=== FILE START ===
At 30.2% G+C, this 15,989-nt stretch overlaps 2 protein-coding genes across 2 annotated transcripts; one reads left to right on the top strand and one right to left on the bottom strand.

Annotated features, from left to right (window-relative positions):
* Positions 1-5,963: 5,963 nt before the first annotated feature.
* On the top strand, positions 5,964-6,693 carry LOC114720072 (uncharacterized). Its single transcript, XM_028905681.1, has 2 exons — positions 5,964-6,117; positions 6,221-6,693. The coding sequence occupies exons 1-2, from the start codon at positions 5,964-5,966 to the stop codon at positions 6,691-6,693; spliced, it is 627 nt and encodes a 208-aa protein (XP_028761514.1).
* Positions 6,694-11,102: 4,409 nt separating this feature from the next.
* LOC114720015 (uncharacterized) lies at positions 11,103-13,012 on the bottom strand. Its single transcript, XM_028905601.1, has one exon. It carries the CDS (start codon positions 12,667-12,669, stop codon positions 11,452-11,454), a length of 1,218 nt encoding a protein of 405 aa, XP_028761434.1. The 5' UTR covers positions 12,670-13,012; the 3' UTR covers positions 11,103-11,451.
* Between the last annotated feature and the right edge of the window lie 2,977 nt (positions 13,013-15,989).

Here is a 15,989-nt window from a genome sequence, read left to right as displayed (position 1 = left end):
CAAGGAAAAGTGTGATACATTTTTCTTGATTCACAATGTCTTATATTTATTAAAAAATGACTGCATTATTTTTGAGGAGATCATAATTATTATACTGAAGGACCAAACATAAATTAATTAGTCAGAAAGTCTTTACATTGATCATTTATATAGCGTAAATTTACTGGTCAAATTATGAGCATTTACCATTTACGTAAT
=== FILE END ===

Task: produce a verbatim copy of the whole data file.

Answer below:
At 30.2% G+C, this 15,989-nt stretch overlaps 2 protein-coding genes across 2 annotated transcripts; one reads left to right on the top strand and one right to left on the bottom strand.

Annotated features, from left to right (window-relative positions):
* Positions 1-5,963: 5,963 nt before the first annotated feature.
* On the top strand, positions 5,964-6,693 carry LOC114720072 (uncharacterized). Its single transcript, XM_028905681.1, has 2 exons — positions 5,964-6,117; positions 6,221-6,693. The coding sequence occupies exons 1-2, from the start codon at positions 5,964-5,966 to the stop codon at positions 6,691-6,693; spliced, it is 627 nt and encodes a 208-aa protein (XP_028761514.1).
* Positions 6,694-11,102: 4,409 nt separating this feature from the next.
* LOC114720015 (uncharacterized) lies at positions 11,103-13,012 on the bottom strand. Its single transcript, XM_028905601.1, has one exon. It carries the CDS (start codon positions 12,667-12,669, stop codon positions 11,452-11,454), a length of 1,218 nt encoding a protein of 405 aa, XP_028761434.1. The 5' UTR covers positions 12,670-13,012; the 3' UTR covers positions 11,103-11,451.
* Between the last annotated feature and the right edge of the window lie 2,977 nt (positions 13,013-15,989).

Here is a 15,989-nt window from a genome sequence, read left to right as displayed (position 1 = left end):
CAAGGAAAAGTGTGATACATTTTTCTTGATTCACAATGTCTTATATTTATTAAAAAATGACTGCATTATTTTTGAGGAGATCATAATTATTATACTGAAGGACCAAACATAAATTAATTAGTCAGAAAGTCTTTACATTGATCATTTATATAGCGTAAATTTACTGGTCAAATTATGAGCATTTACCATTTACGTAAT